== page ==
Below trend growth to continue
Weak European PMIs have seen yields fall, though moves in US Treasuries retraced latter in the day.
“This thing we started, I don’t want it to stop; You know you make me shiver; Yeah, you got me singin’ like”, Ed Sheeran 2021
Weak European PMIs have seen yields fall, though moves in US Treasuries retraced latter in the day. China’s Politburo also announced some supportive measures for the real estate sector and for consumption, though fell short of announcing large-scale fiscal or monetary stimulus – will more come later in the week?. Given expectations for stimulus had been pared back, a modest risk-positive reaction has occurred with copper erasing earlier losses given mooted property support to be up 0.8%. As for the PMIs the Eurozone Composite was 48.9 vs. 49.6, and while weakness in manufacturing is well known, what was the bigger surprise was a softening in services which fell to a six-month low to 51.1. Global bonds initially rallied in the wake of the data with the German 10yr -4.4bps to 2.43% and 2yr -4.7bps to 3.05%. However in the UK and the US that early rally was later reversed. The US 10yr is actually up 4bps to 3.87%, after having hit an intra-day low of 3.79%.
In FX the weakness in the European PMIs weighed on EUR (-0.5%) and GBP (-0.3%), with the USD (DXY) up 0.3%. USD/JPY (-0.2% to 141.50) stabilised after several days of losses with reports the BoJ is considering large increases to inflation forecasts. Although no change to policy is expected on Friday, an upward revision to forecasts would increase the prospects of a move at a subsequent meeting. The AUD meanwhile was little changed +0.1% and NZD was stronger at +0.5%. Equity markets remain resilient with a deluge of earnings this week. The S&P500 rose 0.4% and remains just 5% off its all time high, having rallied some 27% from its lows of 2022. Today’s gains were led by the energy sector (+1.7%) with Chevron (+2.0%) beating expectations alongside the rise in oil prices overnight (Brent +2.2% to $82.85). It is a big earnings week for companies with 150 S&P500 companies report, comprising around 30% of the broader index.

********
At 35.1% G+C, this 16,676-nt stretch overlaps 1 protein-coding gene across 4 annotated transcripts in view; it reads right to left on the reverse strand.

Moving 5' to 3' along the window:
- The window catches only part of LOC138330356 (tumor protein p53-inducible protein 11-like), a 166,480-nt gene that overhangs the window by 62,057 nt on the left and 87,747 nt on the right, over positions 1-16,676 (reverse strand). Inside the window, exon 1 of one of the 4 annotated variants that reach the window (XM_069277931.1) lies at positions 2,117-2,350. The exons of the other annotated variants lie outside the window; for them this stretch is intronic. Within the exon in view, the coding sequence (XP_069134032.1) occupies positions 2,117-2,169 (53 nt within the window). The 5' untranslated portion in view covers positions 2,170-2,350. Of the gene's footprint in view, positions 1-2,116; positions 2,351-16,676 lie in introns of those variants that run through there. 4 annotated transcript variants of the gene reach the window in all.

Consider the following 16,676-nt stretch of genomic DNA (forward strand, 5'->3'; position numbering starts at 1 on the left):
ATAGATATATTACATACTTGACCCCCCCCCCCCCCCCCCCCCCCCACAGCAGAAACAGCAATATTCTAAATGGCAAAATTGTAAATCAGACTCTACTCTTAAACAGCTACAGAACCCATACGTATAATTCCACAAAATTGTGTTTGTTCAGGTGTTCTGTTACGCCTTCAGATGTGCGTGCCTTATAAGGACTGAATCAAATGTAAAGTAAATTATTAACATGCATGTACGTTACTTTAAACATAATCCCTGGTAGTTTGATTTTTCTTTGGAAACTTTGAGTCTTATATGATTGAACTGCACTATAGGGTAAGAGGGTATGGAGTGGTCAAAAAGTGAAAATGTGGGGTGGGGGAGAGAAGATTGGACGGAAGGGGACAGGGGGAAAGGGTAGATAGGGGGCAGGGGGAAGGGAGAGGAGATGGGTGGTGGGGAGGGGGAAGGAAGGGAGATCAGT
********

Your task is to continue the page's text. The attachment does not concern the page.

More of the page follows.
First to the Chinese Politburo. The top decision making body did not announce large-scale stimulus, though the announcement did not necessarily disappoint given expectations for stimulus had already been pared. According to Xinhua, China will stick to “proactive fiscal policy and a prudent monetary policy”, will seek to keep the RMB “generally stable at an appropriate and balanced level”. There was some talk of boosting consumption, particularly for “automobiles, electronic products and household items” and as well as on services such as “sports, leisure and cultural and tourist services ”. No specific policy tool to boost consumption though was cited. A plan is to be announced to resolve local government debt risks, as well as increasing support for the property market (see Xinhua: China Focus: CPC leadership maps out priorities for China’s economic development in H2). Market moves have been fairly contained, though it was been risk-positive overall – most commodities were up overnight and copper erased earlier losses to be up 0.8%.